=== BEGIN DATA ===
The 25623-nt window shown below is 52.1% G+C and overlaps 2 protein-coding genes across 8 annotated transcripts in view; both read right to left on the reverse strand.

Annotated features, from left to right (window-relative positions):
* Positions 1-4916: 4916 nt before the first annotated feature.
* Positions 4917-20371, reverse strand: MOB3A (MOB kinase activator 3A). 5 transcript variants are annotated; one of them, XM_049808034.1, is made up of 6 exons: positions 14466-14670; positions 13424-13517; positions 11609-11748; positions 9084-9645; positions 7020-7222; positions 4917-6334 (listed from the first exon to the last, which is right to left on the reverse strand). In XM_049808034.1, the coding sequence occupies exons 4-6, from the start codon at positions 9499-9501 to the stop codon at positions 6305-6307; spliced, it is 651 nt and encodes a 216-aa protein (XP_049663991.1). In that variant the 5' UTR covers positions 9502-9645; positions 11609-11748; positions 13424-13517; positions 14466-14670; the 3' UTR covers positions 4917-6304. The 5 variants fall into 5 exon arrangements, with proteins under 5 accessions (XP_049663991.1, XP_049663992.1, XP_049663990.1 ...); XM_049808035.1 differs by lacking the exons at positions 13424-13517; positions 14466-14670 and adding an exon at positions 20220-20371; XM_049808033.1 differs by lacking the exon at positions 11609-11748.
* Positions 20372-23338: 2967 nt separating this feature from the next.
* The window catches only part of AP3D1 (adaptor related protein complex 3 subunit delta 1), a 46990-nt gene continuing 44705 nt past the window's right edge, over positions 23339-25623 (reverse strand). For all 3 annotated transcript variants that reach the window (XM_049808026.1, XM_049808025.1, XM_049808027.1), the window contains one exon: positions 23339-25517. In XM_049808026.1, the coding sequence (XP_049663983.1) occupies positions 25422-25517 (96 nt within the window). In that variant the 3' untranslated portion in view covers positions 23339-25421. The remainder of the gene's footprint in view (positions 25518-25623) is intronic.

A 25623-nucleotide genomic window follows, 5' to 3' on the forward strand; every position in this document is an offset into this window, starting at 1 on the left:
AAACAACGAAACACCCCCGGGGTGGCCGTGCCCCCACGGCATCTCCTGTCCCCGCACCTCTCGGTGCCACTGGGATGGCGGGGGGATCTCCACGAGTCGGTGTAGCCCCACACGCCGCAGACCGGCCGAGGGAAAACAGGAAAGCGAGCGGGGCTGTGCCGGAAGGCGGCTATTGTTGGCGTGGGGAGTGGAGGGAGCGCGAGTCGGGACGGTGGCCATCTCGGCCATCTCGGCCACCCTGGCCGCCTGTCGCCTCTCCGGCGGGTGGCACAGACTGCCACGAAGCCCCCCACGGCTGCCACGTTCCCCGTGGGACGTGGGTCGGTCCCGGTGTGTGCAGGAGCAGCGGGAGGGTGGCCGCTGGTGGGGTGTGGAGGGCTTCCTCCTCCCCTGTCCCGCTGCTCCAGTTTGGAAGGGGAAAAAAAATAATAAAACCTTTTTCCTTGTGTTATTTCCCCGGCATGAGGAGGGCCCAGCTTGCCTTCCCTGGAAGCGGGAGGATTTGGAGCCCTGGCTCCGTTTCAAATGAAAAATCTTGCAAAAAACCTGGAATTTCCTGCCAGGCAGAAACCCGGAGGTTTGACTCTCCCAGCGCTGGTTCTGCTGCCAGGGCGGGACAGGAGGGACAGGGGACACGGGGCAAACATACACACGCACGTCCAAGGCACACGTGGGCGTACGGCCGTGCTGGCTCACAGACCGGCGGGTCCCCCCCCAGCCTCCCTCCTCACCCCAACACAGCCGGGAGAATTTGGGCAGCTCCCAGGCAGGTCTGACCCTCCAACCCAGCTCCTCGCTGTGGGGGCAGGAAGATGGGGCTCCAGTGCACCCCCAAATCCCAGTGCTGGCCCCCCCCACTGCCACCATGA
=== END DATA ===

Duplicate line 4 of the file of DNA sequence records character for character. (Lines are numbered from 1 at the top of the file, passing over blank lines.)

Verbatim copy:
* Positions 4917-20371, reverse strand: MOB3A (MOB kinase activator 3A). 5 transcript variants are annotated; one of them, XM_049808034.1, is made up of 6 exons: positions 14466-14670; positions 13424-13517; positions 11609-11748; positions 9084-9645; positions 7020-7222; positions 4917-6334 (listed from the first exon to the last, which is right to left on the reverse strand). In XM_049808034.1, the coding sequence occupies exons 4-6, from the start codon at positions 9499-9501 to the stop codon at positions 6305-6307; spliced, it is 651 nt and encodes a 216-aa protein (XP_049663991.1). In that variant the 5' UTR covers positions 9502-9645; positions 11609-11748; positions 13424-13517; positions 14466-14670; the 3' UTR covers positions 4917-6304. The 5 variants fall into 5 exon arrangements, with proteins under 5 accessions (XP_049663991.1, XP_049663992.1, XP_049663990.1 ...); XM_049808035.1 differs by lacking the exons at positions 13424-13517; positions 14466-14670 and adding an exon at positions 20220-20371; XM_049808033.1 differs by lacking the exon at positions 11609-11748.